Take a look at the how the test is marked page, for more details of the SE’s use of the driving test report form and how it is marked.
The outcome of your part 2 test of driving ability relies on the number of driver errors you accumulate during your test. The SE will mark the part 2 driving test form each and every time they see you commit a driving fault that they feel warrants an error mark against you.
You actually start off this test with a completely ‘clean sheet’, just like a learner does. In other words, you are assumed to be a perfect driver before you even set off. Another way of putting it is this way . . . it sounds strange, but you’ve actually passed the test before the wheels move. You don’t have to do anything to ‘gain’ points during the test. You just need to make sure that you don’t loose them.
Driver errors are classified into 3 distinct flavours. These 3 are driver errors (commonly referred to as ‘minors’), serious errors and dangerous errors.
They are marked on the SE’s test sheet with a single line in the relevant area.
To pass this test, you must not accumulate more than 6 driver errors. If you are marked for just 1 serious or dangerous error, you will not be successful.
So, what are the differences in these error classifications? Certainly, the difference between serious and dangerous errors seems to cause much confusion.
The term driver error refers to what is basically a minor error committed by the driver. This could be a missed mirror check, a minor observation fault or a Controls fault such as poor use of the hand brake.
The rule of thumb is that these errors are minor in nature and cause no actual or potential danger to any road user.
As above, you must not accumulate more than 6 driver errors during your test.
If you commit the same driver errors, you may find yourself accumulating more errors than you’d like. Worse, if you keep on making the same error throughout the drive, sometimes even only 2 or 3 times, you may just find the SE elevating the matter to a serious error, and you will fail the test.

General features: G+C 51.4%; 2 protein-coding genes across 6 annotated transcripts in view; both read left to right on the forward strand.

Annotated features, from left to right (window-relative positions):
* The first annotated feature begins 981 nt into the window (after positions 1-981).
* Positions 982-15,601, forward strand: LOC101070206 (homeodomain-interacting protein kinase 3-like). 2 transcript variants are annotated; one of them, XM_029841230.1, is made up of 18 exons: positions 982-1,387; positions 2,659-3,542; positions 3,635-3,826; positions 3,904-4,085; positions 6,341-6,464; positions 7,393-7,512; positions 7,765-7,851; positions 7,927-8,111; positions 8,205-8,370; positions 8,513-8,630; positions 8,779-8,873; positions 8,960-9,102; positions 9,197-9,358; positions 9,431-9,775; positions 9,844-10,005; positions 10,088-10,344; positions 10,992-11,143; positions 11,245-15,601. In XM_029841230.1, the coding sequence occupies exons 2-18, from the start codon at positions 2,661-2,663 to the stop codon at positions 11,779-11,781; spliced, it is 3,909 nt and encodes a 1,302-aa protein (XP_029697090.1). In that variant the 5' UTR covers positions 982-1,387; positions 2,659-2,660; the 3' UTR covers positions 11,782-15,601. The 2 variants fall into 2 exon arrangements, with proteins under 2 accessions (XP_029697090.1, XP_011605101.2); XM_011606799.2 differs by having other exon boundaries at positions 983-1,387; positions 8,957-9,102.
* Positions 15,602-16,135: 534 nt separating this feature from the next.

Serious errors are driver errors that could potentially place any road user in danger. No actual danger need be caused to anyone. The fact that the error could have caused danger, should another road user be present, is sufficient to warrant a mark for a serious error.
As an example, you approach a junction on the right and the SE asks you to turn into it. With no good reason, you turn far too early and cut the corner significantly. No other cars or vehicles are present, and you have not caused any actual danger to anyone. The SE may mark this as a serious error, as your actions could have been dangerous if another road user had been present.
Any single serious error will ensure that you are unsuccessful
Errors that warrant a mark as dangerous are exactly the same as serious errors. The only difference is that with an error marked as dangerous, another road user was put in actual danger by your actions.
Take the example of the corner cut above. This time you do exactly the same thing, but as you turn another car is Emerging At T Junctions from the junction and has to take action to avoid a collision.
You have placed another road user into a position of danger.
Any single dangerous error will ensure that your test is unsuccessful
Remember, you start with a clean sheet. Your aim is to keep it as clean as possible. With the help and advice you’ll find throughout this area of the site, and with good instruction from your trainer, you should have no problem preparing for this test.
Consider the section of the Marking Sheet shown here. The SE has marked the sheet with a short line under Progress, ‘appropriate speed’
There is also a mark under Junctions, ‘observation’
The number (‘1’ in the diagram) is the total number of driver errors made in that category on test.
The large white boxes are for the SE to enter ‘driver errors’. The smaller yellow boxes are for the SE to record serious or dangerous errors. The boxes are smaller, because any one error in either of these boxes means that the candidate has not been successful.